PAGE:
The shoulder is the most moveable joint in the body. Its ball (humerus) is smaller than its socket (glenoid), so, like a golf ball on a tee, stability can be an issue, and it relies upon muscles, tendons, and ligaments to hold in place. Shoulder trauma, overuse or long-term wear can hinder the joint’s stability and interfere with many aspects of your life.

Shoulder Specialists You Can Lean On

Your shoulder is the most movable joint in the body, responsible for hugs, home runs, hard work and home cooking. As a result, trauma or long-term wear can cause pain and lack of mobility that interferes with many aspects of a person’s life. It’s our passion to make sure your function is restored.


Orthopaedics East & Sports Medicine Center specializes in treatments designed to keep you doing what you love. Our practice has treated thousands of shoulder issues and provided comprehensive treatment plans for friends, family, coworkers, and neighbors across Eastern North Carolina — gaining us a hard-earned reputation for results. We have extensive experience and significant expertise in both non-surgical and surgical options to relieve your pain and restore your functionality.


You may have a shoulder injury if:

  • Your shoulder is stiff and doesn’t allow full movement
  • Your shoulder lacks strength to perform your daily activities
  • You regularly experience severe pain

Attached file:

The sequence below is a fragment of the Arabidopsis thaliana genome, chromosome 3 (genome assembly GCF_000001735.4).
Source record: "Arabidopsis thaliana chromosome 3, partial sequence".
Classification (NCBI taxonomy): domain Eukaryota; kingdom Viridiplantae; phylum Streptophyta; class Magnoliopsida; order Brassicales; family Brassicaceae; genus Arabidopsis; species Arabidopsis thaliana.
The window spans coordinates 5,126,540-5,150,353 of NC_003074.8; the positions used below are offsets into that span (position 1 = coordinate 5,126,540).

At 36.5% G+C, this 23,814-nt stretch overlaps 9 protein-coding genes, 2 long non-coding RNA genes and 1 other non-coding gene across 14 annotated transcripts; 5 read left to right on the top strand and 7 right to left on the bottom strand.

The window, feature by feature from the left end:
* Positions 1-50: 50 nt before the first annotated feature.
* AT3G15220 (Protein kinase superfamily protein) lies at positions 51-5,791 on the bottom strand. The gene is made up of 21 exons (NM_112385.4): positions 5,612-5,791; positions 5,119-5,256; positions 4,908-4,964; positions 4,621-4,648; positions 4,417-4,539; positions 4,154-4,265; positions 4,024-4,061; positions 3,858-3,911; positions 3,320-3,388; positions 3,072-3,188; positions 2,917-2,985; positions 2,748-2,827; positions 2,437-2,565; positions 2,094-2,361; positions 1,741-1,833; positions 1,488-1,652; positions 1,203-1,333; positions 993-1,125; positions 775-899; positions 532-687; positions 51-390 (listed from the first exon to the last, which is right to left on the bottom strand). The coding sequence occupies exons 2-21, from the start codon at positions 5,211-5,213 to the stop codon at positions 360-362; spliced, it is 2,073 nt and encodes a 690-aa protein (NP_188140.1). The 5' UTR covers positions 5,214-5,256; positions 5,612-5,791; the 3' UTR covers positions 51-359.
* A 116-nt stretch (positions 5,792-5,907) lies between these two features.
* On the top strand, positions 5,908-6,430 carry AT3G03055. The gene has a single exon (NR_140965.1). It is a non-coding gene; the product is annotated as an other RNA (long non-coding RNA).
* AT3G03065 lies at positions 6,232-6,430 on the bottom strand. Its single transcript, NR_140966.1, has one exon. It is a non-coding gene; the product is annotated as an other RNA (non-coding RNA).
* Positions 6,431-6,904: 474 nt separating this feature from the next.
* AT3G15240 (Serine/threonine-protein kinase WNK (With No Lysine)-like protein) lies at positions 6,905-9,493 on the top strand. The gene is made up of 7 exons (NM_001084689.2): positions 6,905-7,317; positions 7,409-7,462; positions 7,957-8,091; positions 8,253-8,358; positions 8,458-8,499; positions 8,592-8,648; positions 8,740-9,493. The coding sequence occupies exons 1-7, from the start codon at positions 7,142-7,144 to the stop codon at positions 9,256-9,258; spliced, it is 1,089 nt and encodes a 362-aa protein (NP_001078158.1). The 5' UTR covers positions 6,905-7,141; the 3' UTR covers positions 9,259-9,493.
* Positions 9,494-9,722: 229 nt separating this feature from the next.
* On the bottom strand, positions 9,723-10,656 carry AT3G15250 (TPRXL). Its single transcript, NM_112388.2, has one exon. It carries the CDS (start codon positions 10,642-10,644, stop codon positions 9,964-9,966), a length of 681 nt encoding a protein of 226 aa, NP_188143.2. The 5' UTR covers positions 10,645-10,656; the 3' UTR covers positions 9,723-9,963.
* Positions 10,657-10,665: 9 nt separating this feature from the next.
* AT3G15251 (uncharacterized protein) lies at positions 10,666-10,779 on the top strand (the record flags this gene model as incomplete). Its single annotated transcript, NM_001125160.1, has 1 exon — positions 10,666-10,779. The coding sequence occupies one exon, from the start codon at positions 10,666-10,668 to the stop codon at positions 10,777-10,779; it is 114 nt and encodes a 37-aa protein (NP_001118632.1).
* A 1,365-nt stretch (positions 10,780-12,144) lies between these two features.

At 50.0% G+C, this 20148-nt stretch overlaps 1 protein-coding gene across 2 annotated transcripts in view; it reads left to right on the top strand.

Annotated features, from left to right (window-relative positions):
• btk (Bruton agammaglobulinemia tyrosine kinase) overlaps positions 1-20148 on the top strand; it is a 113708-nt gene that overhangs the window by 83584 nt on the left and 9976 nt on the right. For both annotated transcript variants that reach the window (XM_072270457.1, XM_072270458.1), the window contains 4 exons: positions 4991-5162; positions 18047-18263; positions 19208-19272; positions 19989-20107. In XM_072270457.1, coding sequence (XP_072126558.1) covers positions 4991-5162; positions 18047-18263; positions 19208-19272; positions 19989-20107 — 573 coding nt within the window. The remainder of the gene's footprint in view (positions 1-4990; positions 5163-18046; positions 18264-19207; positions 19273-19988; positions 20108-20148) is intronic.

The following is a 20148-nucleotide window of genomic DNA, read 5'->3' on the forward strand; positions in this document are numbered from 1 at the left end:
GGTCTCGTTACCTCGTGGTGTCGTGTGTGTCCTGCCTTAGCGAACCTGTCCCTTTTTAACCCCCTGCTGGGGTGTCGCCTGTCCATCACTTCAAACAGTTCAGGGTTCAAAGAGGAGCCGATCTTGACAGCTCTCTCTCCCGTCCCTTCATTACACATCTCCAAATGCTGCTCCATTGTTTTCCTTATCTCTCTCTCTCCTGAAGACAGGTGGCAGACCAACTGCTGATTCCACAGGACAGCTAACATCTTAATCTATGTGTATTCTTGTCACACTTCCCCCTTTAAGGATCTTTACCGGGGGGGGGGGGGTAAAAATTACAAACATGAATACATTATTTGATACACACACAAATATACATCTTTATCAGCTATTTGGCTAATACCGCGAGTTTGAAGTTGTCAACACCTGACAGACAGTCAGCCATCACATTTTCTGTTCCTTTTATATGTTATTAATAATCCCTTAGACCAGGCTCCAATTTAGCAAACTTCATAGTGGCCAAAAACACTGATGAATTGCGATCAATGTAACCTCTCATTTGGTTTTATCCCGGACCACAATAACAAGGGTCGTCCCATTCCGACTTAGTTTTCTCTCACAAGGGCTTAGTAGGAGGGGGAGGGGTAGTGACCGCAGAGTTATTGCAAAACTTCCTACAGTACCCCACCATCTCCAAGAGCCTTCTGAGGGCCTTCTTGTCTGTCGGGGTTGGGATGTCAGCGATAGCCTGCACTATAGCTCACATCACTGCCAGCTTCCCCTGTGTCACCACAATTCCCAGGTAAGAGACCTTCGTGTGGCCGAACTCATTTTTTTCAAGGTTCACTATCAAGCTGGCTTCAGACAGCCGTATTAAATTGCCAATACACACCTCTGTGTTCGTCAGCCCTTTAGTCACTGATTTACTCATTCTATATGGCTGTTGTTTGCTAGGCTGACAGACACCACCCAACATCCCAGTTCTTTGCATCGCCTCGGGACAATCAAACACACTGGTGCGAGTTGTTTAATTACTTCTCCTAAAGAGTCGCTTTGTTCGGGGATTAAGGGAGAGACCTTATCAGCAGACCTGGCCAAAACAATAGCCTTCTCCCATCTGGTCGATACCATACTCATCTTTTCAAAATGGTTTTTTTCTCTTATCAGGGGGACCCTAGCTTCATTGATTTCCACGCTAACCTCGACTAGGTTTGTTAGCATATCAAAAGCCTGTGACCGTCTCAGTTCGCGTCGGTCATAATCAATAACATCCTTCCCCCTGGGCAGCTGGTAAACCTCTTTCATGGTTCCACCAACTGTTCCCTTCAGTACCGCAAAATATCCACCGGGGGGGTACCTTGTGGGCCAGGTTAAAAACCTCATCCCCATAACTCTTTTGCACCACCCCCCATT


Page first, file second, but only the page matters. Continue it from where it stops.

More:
• Your shoulder feels as if it’s slipping out of place (upper arm bone “popping” or a feeling that your arm is sliding out of the shoulder socket)

The most common type of arthritis in the shoulder is osteoarthritis — sometimes called degenerative arthritis because it is a “wearing out” condition involving the breakdown of cartilage. It is, however, rare that osteoarthritis occurs in individuals who have not experienced a previous shoulder injury. Shoulder osteoarthritis most often occurs many years following a shoulder injury such as a fracture or dislocation that has led to joint instability and damage. Rheumatoid arthritis, a chronic autoimmune condition, also deteriorates the cartilage of the shoulder. This often occurs bilaterally, meaning it affects both shoulders around the same time.


Shoulder tendonitis is very common. Repetitive movement of the arm, especially when the arm is overhead, can lead to stress and strain of the tendons that surround the shoulder joint. Athletes and those in physically demanding jobs may be prone to shoulder tendonitis. Symptoms of shoulder tendonitis are pain or a dull aching, sometimes accompanied by the inability to hold your arm in certain positions. The rotator cuff (the tendons that contain the shoulder joint) and biceps tendon (in the front of the shoulder) are most often affected. If left untreated, shoulder tendonitis can lead to more serious problems, such as rotator cuff or bicep tendon tears or ruptures.


Rotator Cuff Tear

A tear of one or more of the rotator cuff tendons/muscles. Most tears occur in the supraspinatus tendon, but other parts of the rotator cuff may also be involved. Tears can be partial or full. They can also occur acutely (from an isolated incident) or occur over time from repetitive stress/strain, bone spurs or a lack of blood supply.


Frozen Shoulder

The shoulder capsule thickens and bands of tissue (adhesions) develop, resulting in the shoulder becoming stiff and tight. Frozen shoulder occurs in three phases: freezing, frozen, and thawing. It typically can be treated non-operatively with physical therapy but occasionally requires an arthroscopic capsular release.

Other Common Issues:
  • Bursa/Bursitis
  • Chronic Instability
  • Dislocations and Separations
  • Impingements
  • Labral and SLAP Tears
  • Tendinopathy
  • Sprains and Fractures
    • Clavicle
    • Proximal Humerus
    • Scapula (Shoulder Blade)
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